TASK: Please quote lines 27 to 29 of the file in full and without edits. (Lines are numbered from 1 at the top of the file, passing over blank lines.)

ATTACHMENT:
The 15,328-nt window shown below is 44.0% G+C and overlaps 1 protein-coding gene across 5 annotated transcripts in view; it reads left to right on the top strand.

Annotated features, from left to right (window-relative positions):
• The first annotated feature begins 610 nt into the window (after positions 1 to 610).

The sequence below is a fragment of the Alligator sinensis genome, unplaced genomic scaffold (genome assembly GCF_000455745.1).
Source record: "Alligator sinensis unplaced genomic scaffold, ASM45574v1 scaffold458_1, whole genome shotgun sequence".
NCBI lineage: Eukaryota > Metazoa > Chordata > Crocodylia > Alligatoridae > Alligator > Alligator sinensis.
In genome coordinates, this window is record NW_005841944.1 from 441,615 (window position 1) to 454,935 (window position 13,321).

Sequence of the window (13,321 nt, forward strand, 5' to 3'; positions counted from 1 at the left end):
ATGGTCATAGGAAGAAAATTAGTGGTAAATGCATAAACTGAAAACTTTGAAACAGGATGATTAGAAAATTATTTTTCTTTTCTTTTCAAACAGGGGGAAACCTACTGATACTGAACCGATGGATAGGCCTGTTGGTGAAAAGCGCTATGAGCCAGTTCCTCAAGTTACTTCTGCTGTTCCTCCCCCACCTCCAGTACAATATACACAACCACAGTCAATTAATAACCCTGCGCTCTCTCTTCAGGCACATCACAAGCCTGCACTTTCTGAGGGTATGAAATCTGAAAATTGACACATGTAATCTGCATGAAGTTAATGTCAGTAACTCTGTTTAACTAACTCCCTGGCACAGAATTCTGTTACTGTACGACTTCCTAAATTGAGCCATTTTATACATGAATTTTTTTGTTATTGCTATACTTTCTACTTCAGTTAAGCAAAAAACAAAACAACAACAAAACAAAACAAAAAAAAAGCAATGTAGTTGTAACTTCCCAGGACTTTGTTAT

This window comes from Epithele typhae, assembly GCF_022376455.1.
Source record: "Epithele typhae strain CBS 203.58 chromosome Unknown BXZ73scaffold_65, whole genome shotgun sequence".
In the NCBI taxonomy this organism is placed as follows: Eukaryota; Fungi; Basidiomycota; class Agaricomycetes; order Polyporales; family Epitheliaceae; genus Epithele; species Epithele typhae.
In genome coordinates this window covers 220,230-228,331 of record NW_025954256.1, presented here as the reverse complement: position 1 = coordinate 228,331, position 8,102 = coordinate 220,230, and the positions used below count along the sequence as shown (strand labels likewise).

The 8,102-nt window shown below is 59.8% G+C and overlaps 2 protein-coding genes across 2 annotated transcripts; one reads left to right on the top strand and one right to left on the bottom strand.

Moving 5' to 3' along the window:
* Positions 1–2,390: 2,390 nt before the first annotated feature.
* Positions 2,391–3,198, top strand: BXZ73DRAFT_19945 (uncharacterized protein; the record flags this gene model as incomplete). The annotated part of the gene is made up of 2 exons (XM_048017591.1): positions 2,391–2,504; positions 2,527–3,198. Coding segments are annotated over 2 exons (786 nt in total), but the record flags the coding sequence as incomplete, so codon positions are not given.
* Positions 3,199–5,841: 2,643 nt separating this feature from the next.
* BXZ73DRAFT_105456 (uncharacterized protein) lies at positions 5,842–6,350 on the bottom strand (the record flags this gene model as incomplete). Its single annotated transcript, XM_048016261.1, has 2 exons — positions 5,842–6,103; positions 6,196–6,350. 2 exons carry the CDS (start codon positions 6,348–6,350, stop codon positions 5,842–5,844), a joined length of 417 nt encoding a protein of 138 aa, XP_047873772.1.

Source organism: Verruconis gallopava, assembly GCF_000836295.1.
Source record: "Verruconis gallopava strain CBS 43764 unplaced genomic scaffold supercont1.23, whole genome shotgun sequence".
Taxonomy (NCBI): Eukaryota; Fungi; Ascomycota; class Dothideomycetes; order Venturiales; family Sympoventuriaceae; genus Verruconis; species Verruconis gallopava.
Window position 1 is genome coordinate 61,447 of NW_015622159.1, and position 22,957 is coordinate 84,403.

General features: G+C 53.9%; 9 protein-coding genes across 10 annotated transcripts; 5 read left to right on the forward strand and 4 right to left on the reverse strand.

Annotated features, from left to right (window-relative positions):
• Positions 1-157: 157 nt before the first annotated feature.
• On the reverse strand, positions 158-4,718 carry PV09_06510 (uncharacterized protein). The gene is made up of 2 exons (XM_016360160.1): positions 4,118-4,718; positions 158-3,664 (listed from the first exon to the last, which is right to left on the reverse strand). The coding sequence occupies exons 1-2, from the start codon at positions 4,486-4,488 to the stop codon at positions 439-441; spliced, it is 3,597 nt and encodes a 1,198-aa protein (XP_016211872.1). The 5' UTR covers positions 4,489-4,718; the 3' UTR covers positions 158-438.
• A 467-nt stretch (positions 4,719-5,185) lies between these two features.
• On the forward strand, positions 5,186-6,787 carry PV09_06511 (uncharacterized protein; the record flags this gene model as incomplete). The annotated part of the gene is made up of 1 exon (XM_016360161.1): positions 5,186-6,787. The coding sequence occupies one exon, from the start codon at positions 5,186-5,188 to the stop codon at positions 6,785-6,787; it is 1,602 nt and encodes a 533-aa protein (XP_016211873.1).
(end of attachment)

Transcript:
• On the reverse strand, positions 158-4,718 carry PV09_06510 (uncharacterized protein). The gene is made up of 2 exons (XM_016360160.1): positions 4,118-4,718; positions 158-3,664 (listed from the first exon to the last, which is right to left on the reverse strand). The coding sequence occupies exons 1-2, from the start codon at positions 4,486-4,488 to the stop codon at positions 439-441; spliced, it is 3,597 nt and encodes a 1,198-aa protein (XP_016211872.1). The 5' UTR covers positions 4,489-4,718; the 3' UTR covers positions 158-438.
• A 467-nt stretch (positions 4,719-5,185) lies between these two features.
• On the forward strand, positions 5,186-6,787 carry PV09_06511 (uncharacterized protein; the record flags this gene model as incomplete). The annotated part of the gene is made up of 1 exon (XM_016360161.1): positions 5,186-6,787. The coding sequence occupies one exon, from the start codon at positions 5,186-5,188 to the stop codon at positions 6,785-6,787; it is 1,602 nt and encodes a 533-aa protein (XP_016211873.1).